A rural Victorian community says the Government is not responding fast enough to concerns about arsenic in the water supply.

The community of Woodvale in central Victoria is home to ponds used to store rising groundwater from the nearby city of Bendigo.

But residents fear the water poses a health risk, with claims of elevated arsenic levels in the storage ponds.

Victoria’s environment department says it will talk with Woodvale landholders this week about potential water and soil testing to find any toxic material.

Bendigo District Environment Council spokesperson Simon Perrin says the community consultation cannot come too soon.

“This arsenic is sitting above [the] aquifer, in a flood plain in an area with population,” he told the ABC.

“The arsenic needs to be removed away from water and away from people and that needs to be the long-term plan and now that we've had contamination turning up in tanks, perhaps it's time that plan should be moved forward dramatically.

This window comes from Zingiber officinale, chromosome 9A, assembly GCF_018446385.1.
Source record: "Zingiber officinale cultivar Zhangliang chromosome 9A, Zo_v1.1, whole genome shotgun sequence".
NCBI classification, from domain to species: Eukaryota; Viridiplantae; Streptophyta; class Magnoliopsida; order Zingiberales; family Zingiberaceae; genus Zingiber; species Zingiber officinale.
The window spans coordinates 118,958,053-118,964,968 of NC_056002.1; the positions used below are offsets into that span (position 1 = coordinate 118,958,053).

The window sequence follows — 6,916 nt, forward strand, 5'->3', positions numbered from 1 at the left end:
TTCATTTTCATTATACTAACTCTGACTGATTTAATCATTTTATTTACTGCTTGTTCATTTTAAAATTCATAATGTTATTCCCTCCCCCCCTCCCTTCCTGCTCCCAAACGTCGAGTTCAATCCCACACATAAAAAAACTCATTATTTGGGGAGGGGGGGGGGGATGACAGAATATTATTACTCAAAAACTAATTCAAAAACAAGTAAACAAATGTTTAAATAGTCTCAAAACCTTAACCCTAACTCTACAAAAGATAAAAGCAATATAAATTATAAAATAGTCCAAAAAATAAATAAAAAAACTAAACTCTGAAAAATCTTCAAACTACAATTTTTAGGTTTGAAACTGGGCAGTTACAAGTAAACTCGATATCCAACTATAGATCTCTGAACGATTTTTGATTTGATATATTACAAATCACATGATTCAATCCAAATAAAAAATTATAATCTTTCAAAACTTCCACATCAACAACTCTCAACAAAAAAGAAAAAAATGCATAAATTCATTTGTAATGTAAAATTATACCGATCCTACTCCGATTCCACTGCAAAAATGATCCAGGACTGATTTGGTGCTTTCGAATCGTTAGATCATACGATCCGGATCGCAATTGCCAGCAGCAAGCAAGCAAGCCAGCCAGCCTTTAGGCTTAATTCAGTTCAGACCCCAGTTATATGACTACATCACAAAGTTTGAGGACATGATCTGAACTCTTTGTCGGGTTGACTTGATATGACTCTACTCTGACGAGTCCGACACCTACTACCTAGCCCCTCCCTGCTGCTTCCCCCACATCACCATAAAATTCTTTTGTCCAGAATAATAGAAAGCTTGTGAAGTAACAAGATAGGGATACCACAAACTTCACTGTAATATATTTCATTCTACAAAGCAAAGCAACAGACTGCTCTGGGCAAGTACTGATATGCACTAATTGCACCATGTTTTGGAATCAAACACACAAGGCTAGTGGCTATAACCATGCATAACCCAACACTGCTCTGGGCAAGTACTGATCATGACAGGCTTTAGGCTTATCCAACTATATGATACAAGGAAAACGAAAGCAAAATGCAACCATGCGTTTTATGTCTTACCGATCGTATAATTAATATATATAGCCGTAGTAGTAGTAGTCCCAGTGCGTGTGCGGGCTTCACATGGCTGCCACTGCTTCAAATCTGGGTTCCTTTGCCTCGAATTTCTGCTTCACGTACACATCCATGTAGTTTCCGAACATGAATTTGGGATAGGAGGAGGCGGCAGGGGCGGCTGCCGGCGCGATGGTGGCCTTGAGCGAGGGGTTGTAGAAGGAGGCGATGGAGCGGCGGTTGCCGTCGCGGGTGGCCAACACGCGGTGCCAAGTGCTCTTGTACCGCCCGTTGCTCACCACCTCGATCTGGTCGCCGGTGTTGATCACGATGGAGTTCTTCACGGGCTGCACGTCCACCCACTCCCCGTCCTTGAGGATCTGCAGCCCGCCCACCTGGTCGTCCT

“It is a long-term health hazard and it just needs to be fixed.

"The most obvious way to fix it, and it won't be cheap, is to remove the arsenic away from people and water.”

The Department of Environment, Land, Water and says testing of soil and water at Woodvale has been planned, and it is still considering long-term options to deal with the groundwater.

“We're actually meeting with the Department of Health on Monday to go through our sampling program,” a government spokesperson said.

“We're then looking to meet with the members of the Woodvale community on Wednesday in order to just go through the program with them and to get their input as to whether there's any particular concerns that we need to consider.”